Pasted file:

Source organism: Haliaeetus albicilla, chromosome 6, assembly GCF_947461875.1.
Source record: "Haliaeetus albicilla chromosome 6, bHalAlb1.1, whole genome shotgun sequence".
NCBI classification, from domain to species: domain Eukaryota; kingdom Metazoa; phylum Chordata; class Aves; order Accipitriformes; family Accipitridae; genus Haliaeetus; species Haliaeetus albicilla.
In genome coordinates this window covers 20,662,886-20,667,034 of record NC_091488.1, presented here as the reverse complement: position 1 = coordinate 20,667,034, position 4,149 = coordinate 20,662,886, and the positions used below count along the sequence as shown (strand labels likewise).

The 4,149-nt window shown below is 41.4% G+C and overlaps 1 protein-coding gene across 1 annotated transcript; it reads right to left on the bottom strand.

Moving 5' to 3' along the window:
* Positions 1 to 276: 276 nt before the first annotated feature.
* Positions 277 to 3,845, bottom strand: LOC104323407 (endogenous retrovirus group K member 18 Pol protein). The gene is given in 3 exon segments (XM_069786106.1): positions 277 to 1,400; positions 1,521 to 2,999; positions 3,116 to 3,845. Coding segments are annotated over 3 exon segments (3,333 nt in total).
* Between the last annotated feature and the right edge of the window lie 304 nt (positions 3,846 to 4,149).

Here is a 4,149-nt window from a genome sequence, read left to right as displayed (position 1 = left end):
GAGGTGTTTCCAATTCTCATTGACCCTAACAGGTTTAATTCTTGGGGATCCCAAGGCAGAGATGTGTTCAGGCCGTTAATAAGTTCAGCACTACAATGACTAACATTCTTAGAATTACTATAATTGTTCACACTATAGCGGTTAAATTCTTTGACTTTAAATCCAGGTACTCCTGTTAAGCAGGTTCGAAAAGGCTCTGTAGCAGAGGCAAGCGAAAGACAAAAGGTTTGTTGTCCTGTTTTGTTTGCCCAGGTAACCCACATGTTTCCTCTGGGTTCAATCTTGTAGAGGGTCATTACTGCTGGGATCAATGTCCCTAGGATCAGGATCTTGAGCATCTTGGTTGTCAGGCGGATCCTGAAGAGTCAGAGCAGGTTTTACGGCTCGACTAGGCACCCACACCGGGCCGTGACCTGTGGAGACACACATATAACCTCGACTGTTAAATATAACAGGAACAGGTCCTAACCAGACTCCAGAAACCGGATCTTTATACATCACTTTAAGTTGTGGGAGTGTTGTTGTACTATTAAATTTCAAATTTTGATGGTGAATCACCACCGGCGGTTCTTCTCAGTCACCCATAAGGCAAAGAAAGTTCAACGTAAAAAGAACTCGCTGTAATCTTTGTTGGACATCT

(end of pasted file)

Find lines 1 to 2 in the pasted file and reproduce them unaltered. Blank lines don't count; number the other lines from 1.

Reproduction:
Source organism: Haliaeetus albicilla, chromosome 6, assembly GCF_947461875.1.
Source record: "Haliaeetus albicilla chromosome 6, bHalAlb1.1, whole genome shotgun sequence".